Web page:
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This post first appeared Tuesday on RealMoney. Click here for a free trial, and enjoy incisive commentary all day, every day.

Let's cut to the chase. I sit here pretty much every day these days and try to explain why stocks can go up and have gone up. It is a totally unenviable task. I have to deal with the shortfalls as if they are


shortfalls. I argue with the pundits when I see data and I think it is positive, because I believe my eyes, not my ears, which say the data is terrible.

It is beleaguering. Beyond belief.

Let me give you some examples of the struggle.


(AAPL) - Get Apple Inc. Report

. Before the tablet came out, when the company first revealed the name of it, the iPad, the catcalls were incredible. Amazing, even. "What was this superfluous device, something no one needed because we had smartphones and netbooks? Why did we need this gizmo? Who would possibly get it?"

Now, less than a few months later, the possibility of selling 40 million iPads -- that's right, 40 million -- may be in the cards if the company can simply make them to meet worldwide demand. Where are all of the people who laughed at the device? Where are all the snickerers who told us that the hype was a good reason to sell the stock? How can they get away with it? And yet they did.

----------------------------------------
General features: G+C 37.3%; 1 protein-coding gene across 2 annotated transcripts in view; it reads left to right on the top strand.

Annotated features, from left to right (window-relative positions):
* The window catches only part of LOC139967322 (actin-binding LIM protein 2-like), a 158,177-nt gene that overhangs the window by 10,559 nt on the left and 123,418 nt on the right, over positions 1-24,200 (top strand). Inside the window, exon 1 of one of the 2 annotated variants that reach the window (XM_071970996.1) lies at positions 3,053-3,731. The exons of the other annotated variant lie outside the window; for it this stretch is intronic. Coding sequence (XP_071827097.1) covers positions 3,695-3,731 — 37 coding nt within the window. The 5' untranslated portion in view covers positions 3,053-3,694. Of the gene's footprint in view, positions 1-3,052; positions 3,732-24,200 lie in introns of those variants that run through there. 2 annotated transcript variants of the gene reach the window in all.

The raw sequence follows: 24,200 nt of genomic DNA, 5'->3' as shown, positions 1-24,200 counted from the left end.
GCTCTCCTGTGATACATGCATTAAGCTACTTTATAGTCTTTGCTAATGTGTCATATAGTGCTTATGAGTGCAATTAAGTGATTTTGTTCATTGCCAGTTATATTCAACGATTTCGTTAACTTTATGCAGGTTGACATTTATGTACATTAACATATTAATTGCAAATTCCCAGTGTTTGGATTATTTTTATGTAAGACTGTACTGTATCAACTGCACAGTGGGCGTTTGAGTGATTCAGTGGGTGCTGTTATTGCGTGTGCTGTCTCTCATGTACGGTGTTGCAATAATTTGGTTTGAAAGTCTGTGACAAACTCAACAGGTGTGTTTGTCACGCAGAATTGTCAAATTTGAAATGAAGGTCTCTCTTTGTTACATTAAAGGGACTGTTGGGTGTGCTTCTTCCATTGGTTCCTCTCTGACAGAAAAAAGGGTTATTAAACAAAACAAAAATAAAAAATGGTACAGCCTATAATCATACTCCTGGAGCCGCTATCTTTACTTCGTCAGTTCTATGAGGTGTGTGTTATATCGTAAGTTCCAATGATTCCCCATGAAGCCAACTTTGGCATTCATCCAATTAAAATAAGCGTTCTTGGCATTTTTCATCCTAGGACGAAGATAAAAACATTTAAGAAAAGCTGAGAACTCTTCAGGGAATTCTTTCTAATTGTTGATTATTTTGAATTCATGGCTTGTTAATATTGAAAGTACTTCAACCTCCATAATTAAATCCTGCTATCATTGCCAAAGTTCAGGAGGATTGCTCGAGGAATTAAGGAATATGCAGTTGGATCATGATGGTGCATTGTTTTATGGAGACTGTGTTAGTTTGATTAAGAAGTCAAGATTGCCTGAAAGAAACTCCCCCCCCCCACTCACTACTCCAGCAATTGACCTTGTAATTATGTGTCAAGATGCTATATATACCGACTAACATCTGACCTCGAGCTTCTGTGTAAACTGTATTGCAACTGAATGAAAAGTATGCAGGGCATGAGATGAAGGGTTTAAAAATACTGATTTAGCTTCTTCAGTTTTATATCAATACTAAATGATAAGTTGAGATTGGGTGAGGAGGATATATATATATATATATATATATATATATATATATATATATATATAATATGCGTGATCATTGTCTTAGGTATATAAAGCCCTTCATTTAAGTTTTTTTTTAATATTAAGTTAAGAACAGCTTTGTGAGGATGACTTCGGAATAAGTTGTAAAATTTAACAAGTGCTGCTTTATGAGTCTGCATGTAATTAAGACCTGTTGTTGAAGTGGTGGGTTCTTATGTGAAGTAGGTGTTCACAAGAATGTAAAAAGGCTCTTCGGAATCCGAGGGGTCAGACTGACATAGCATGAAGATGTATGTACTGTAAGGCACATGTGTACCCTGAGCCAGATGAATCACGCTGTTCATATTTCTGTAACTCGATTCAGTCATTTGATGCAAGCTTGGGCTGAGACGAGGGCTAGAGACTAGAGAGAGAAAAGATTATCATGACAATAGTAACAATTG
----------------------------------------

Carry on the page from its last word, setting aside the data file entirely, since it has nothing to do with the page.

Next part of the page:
Exhibit B: Also Apple. Not that long ago there was an issue with the iPhone 4's antenna. The media and the shorts were everywhere saying that this antenna was the iPhone killer. When Steve Jobs refuted it directly, people dismissed him. We were all supposed to see this dramatic decline in sales. What did I do?

I urged you

to buy deep-in-the-money calls here. I came on TV, after hours of hearing what a disaster this was for Apple, and I said that it wasn't even an issue. A nonissue. I was greeted as if I were from Mars. Where are the people who said this? Where are those who called me out or mocked me? What happened to them? How can they get away with it? And yet they did.

Now, let's go conservative. Not that long ago, when


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was in the mid-$20s, I said that this company could raise the dividend many times and that it has humongous cash flow and was well run, and that FiOS would be terrific. I was inundated with people who told me the balance sheet was in tatters, that it was all lies, that I was drinking the Kool-Aid. I was right: The dividend keeps going up, and as the retiring CFO, John Killian, said on my show last night, the cash flow is exploding from all of the wireless business, which he says is in the early innings. How did the critics get away with it? And yet they did.

Or just take


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. Universal outcry that it was a terrible quarter.

I said it was totally on plan, and I was greeted with that same level of skepticism and contempt. Now the stock is about to take out the level it was at before the quarter. $10 billion buyback. How did the critics get away with it? They are still doing it!